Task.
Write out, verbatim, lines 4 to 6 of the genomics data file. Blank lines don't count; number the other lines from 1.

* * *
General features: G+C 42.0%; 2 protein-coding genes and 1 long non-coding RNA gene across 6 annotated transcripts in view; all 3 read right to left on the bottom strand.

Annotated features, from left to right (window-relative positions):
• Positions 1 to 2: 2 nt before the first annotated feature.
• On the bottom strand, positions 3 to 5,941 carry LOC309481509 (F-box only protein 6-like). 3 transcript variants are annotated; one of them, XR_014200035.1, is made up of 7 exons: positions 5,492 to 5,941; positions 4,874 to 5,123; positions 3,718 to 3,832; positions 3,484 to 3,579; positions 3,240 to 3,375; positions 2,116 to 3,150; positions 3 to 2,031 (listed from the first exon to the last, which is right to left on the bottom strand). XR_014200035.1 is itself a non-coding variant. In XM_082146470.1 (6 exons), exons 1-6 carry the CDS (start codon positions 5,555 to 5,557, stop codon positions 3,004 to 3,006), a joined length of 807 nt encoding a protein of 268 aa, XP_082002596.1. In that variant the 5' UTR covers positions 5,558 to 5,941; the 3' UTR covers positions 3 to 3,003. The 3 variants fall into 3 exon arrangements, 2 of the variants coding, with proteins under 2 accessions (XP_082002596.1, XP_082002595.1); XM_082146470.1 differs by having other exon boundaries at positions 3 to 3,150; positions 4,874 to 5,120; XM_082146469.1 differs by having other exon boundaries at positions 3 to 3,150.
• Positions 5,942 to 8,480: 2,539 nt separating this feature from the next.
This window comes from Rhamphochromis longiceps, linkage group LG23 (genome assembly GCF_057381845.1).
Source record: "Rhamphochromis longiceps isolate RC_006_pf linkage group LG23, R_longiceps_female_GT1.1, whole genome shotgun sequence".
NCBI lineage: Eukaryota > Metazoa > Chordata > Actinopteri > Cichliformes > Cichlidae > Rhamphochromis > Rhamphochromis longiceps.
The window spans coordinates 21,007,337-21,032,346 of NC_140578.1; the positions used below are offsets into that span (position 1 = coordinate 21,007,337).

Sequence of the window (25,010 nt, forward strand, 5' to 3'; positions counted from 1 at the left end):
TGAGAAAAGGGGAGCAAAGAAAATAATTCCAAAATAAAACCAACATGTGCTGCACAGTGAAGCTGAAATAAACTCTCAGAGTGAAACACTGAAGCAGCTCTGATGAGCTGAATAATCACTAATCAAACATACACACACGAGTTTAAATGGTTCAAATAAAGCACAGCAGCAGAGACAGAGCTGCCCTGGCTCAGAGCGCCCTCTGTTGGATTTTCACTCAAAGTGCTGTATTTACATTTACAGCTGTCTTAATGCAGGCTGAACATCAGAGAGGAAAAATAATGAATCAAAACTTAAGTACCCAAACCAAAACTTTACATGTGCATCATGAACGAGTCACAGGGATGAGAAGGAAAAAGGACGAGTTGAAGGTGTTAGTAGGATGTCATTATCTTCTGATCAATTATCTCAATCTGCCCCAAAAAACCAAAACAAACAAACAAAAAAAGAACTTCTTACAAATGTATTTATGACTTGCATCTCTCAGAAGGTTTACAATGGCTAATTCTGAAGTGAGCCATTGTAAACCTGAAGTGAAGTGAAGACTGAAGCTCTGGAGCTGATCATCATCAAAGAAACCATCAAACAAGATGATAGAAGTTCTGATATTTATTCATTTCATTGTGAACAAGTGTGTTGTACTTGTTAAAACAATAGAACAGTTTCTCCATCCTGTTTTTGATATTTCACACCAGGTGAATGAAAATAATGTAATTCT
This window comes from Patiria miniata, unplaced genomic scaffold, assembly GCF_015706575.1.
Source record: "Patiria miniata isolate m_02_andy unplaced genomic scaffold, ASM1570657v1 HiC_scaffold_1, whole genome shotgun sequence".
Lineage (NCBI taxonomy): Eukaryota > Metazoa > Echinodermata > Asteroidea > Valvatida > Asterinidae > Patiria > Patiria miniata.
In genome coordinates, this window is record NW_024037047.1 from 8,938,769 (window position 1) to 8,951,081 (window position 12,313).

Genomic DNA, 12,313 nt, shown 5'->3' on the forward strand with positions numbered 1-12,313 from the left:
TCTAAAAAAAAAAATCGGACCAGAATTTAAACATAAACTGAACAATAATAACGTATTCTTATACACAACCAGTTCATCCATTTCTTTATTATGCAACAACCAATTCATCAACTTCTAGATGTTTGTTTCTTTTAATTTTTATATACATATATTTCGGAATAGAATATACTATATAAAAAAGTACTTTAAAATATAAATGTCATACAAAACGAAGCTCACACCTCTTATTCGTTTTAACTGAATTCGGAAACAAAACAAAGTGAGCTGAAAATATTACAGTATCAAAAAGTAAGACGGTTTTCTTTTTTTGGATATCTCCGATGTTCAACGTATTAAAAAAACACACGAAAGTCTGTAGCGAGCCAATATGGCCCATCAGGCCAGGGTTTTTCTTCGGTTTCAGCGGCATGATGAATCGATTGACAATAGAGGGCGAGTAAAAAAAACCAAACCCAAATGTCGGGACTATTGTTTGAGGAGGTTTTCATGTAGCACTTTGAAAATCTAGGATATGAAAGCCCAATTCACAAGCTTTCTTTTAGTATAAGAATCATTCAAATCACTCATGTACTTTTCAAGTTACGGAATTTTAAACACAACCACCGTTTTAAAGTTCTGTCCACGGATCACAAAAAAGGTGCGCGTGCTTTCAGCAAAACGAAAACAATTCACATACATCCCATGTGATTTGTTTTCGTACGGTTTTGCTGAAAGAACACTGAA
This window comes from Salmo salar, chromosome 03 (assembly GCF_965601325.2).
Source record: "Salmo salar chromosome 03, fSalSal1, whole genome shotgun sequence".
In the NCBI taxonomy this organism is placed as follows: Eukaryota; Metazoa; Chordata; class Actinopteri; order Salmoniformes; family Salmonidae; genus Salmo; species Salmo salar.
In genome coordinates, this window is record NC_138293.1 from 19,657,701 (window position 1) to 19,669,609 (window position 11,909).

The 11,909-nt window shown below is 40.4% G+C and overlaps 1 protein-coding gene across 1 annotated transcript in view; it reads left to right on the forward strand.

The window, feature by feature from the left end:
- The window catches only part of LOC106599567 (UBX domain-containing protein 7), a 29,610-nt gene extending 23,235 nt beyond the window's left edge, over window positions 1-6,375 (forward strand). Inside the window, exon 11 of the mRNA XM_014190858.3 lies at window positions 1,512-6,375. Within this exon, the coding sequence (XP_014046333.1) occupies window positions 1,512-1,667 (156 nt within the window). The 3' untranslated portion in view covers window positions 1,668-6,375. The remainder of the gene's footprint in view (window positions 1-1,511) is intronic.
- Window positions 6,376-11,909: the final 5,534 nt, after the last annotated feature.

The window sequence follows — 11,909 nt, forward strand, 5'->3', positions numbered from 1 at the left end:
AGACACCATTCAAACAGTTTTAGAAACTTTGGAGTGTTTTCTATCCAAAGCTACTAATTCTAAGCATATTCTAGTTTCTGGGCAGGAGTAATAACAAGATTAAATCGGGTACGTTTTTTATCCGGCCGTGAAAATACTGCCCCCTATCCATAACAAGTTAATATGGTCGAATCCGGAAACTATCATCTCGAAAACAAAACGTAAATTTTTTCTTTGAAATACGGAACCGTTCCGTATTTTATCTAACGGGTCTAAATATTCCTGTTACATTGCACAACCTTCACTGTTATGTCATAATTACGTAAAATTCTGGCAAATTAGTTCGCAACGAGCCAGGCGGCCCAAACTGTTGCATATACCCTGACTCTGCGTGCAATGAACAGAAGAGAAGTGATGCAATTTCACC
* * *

• On the bottom strand, positions 3 to 5,941 carry LOC309481509 (F-box only protein 6-like). 3 transcript variants are annotated; one of them, XR_014200035.1, is made up of 7 exons: positions 5,492 to 5,941; positions 4,874 to 5,123; positions 3,718 to 3,832; positions 3,484 to 3,579; positions 3,240 to 3,375; positions 2,116 to 3,150; positions 3 to 2,031 (listed from the first exon to the last, which is right to left on the bottom strand). XR_014200035.1 is itself a non-coding variant. In XM_082146470.1 (6 exons), exons 1-6 carry the CDS (start codon positions 5,555 to 5,557, stop codon positions 3,004 to 3,006), a joined length of 807 nt encoding a protein of 268 aa, XP_082002596.1. In that variant the 5' UTR covers positions 5,558 to 5,941; the 3' UTR covers positions 3 to 3,003. The 3 variants fall into 3 exon arrangements, 2 of the variants coding, with proteins under 2 accessions (XP_082002596.1, XP_082002595.1); XM_082146470.1 differs by having other exon boundaries at positions 3 to 3,150; positions 4,874 to 5,120; XM_082146469.1 differs by having other exon boundaries at positions 3 to 3,150.
• Positions 5,942 to 8,480: 2,539 nt separating this feature from the next.
This window comes from Rhamphochromis longiceps, linkage group LG23 (genome assembly GCF_057381845.1).